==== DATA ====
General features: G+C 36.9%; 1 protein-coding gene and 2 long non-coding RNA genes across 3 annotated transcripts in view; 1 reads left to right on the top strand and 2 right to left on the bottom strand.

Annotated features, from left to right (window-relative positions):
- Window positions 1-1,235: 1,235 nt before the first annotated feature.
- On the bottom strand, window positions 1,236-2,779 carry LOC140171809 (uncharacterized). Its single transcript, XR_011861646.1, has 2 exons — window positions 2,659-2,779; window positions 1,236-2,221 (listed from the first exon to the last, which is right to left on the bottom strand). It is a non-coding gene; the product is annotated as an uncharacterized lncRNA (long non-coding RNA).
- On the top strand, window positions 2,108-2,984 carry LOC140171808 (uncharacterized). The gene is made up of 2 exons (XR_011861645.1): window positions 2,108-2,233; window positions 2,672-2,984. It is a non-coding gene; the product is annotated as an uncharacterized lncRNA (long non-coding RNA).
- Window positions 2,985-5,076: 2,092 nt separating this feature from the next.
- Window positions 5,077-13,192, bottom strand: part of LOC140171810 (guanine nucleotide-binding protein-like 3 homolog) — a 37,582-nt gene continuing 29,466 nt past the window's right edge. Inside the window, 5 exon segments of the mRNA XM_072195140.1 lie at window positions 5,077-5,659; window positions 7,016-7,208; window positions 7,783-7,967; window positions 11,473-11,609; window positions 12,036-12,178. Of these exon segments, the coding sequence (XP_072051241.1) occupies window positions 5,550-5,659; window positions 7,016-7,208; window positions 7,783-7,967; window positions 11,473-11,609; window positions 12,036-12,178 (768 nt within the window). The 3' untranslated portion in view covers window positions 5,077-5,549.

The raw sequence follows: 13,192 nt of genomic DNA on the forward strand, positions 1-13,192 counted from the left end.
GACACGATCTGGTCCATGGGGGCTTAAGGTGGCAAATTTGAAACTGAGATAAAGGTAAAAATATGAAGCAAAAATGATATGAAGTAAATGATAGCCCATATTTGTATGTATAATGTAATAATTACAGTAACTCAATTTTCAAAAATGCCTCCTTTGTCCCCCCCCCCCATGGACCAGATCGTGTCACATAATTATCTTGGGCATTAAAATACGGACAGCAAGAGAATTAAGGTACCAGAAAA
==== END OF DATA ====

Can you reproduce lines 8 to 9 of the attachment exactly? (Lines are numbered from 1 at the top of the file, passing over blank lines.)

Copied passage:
The raw sequence follows: 13,192 nt of genomic DNA on the forward strand, positions 1-13,192 counted from the left end.
GACACGATCTGGTCCATGGGGGCTTAAGGTGGCAAATTTGAAACTGAGATAAAGGTAAAAATATGAAGCAAAAATGATATGAAGTAAATGATAGCCCATATTTGTATGTATAATGTAATAATTACAGTAACTCAATTTTCAAAAATGCCTCCTTTGTCCCCCCCCCCCATGGACCAGATCGTGTCACATAATTATCTTGGGCATTAAAATACGGACAGCAAGAGAATTAAGGTACCAGAAAA